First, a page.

Despite the escalating likelihood of Greece exiting the eurozone, analysts are sanguine about the potential impact on trade and banking.

The far-left party Syriza is tipped to be victorious in snap elections on 25 January and its leadership has already confirmed that it will seek to renegotiate the terms of the country’s bailout, if it comes to power.

This could ostensibly see Greece renege on some of the most punitive terms that came with receiving the finance, such as cuts in public spending, restructuring of the labour market and mass privatisation. This would, euro-watchers agree, herald the end game for Greece’s tumultuous time in the single currency, with the country tipped to exit the euro either voluntarily or by expulsion.

The prospect of a so-called “Grexit” had a disastrous impact on markets in 2010 and 2011, with fears over contagion spreading to the other troubled economies in Europe’s periphery, such as Cyprus, Portugal, Spain and even Italy.

However, most economists are downplaying the potential impact this scenario would have on trade and trade finance. Europe’s financial system is viewed as being much more robust now than four years ago and better equipped to absorb any shocks.

It’s thought that any downturn could be – relatively speaking – contained to Greece itself and that it certainly won’t have a massive impact on Europe’s trade.

For the rest of Europe, Greece is largely insignificant as a trading partner. Its GDP is less than 2% of eurozone GDP. In 2013 it was Germany’s 40th largest export market, taking around 0.4% of German exports. The picture might be slightly less rosy for those more exposed to the Greek market – Cyprus, Bulgaria, Romania etc, but the likelihood of a sustained dip in trade volume is small.

“Policy developments since the last Greek crisis suggest that a Grexit would now be less damaging to the rest of the eurozone. As well as bigger bailout funds, there are arrangements in place in the form of the [European Central Bank’s] Outright Monetary Transactions (OMTs) plans and a likely forthcoming quantitative easing programme that should help to limit market contagion,” says Gareth Leather of Capital Economics.

Indeed, the main offshoot may be similar to the product of the Ukraine crisis through 2014, which saw business confidence plunge throughout Europe, but very little material impact on data. With such a fluid political risk environment, exporters are loath to invest heavily, preferring to sit on their cash and see how things unfold.

At a time when the eurozone is on the cusp of deflation, this will certainly be unwelcome, but Brussels will hope that its expansionary fiscal policy will help generate demand and, therefore, boost trade.

Looking at trade lending: the bulk of debt finance in Europe is domestic, and this is unlikely to be affected.

“But inter-country lending could be impacted, German banks lending to Italian companies. That fragmentation of the lending market could happen. However the same protections from bond market contagion should work in the lending market,” says Christian Schulz, senior economist at Berenberg Bank.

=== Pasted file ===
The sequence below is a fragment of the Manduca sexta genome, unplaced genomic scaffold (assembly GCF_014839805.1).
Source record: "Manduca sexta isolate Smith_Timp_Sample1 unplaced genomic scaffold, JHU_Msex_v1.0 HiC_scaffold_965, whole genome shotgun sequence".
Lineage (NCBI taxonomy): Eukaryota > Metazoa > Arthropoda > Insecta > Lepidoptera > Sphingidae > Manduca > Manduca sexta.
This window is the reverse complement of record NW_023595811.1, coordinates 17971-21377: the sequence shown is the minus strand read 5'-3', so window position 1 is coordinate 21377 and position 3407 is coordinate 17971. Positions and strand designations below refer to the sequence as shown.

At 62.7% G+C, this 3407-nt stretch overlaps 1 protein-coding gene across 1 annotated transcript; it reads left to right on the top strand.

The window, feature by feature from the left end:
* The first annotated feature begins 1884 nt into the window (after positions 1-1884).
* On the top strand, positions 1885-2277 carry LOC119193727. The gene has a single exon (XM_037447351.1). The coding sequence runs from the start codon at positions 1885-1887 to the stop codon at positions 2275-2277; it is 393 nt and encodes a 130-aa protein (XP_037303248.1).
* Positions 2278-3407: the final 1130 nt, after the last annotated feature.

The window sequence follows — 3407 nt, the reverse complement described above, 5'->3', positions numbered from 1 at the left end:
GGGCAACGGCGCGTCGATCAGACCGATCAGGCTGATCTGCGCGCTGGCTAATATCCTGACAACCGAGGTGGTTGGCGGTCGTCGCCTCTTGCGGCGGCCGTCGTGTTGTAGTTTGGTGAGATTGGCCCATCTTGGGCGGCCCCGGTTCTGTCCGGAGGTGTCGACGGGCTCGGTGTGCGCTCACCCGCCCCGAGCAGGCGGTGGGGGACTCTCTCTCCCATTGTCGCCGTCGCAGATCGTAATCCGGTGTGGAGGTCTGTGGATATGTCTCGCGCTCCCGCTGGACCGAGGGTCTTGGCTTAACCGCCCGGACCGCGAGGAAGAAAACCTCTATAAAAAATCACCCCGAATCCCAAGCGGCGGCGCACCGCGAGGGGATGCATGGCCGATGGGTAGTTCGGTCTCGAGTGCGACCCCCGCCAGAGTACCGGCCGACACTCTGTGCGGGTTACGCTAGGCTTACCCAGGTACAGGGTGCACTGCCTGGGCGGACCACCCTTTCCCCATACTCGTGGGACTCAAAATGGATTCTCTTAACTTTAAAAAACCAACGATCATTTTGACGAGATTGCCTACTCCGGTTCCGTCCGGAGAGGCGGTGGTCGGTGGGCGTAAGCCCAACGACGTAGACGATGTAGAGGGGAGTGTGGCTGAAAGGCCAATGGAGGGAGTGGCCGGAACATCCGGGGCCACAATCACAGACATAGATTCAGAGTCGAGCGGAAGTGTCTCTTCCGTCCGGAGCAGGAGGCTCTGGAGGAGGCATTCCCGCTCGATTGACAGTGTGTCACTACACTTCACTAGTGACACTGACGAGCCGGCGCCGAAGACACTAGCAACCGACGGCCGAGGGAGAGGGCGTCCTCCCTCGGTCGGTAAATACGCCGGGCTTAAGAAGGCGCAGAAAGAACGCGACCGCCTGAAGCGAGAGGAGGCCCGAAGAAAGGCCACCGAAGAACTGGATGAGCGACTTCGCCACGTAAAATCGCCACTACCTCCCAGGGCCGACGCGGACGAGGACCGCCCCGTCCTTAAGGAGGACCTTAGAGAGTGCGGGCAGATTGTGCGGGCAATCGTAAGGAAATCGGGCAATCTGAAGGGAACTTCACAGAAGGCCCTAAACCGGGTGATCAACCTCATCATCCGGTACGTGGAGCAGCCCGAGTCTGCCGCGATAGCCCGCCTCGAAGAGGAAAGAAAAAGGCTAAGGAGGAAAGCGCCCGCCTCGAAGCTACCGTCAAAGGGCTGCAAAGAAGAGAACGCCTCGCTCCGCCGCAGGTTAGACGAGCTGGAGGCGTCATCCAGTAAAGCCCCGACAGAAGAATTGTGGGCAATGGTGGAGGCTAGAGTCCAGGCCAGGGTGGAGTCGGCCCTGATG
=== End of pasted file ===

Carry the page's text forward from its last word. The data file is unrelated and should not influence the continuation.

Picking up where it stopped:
Surely, the most obvious impact would be on Greece itself. Some have speculated that Greece readopting the drachma would allow its exports to flourish, since it would have the power to devalue its own currency, therefore making its goods less expensive for overseas buyers. However, given that Greece is a minor exporting nation, this seems hopeful at best.

“Some hope that if Greece left the eurozone, it would lead to a devaluation of the currency and make it more cost competitive. That’s certainly true, but other than tourism, there’s not much of an export base available that Greece could benefit from,” adds Schulz.

The other side of the coin is the cost of imports. By using a weaker, independent currency, it’s likely that consumers and companies in Greece would be forced to pay more for imported goods, which would have a big impact on manufacturing and production.

Further afield, the Grexit would have less impact still.

“In 2012, when fears of a Eurozone break-up last reached their peak, exports from emerging Asia to the eurozone fell by nearly 10% year on year. Exports to the eurozone are equivalent to around 10% of GDP in Hong Kong and Vietnam. In principle therefore, every 10 percentage point fall in exports to the eurozone could knock one percentage point off growth in these two economies.

“In practice, the impact, especially in Hong Kong, is likely to be much smaller since many of the goods that are exported to the eurozone are actually imported from elsewhere first,” says Leather at Capital Economics.

However, the heavy investment pouring into Greece’s economy from China could be disrupted by any radical changes. China has invested in a range of infrastructure assets, including the purchase of Greece’s largest port in Piraeus.

“If the Grexit comes with the policies Syriza wants to follow, such as raising minimum wage and undoing labour market reforms – if they want to return the Greek economy to 2007 without being in the eurozone, that makes it much less attractive. The promises made to Chinese investors will have been broken,” Schulz said.

Chinese state-owned company Cosco last year signed a 35-year agreement to run the two container terminals at Piraeus in return for hundreds of millions in development finance. It is indicative of a wider trend of Chinese expenditure in the Greek government’s fire sale of public assets.

In tandem, there has been a big increase in bilateral trade, with Chinese exports to Greece rising by more than €2.2bn a year. Whether this would continue in the wake of a Grexit is unknown.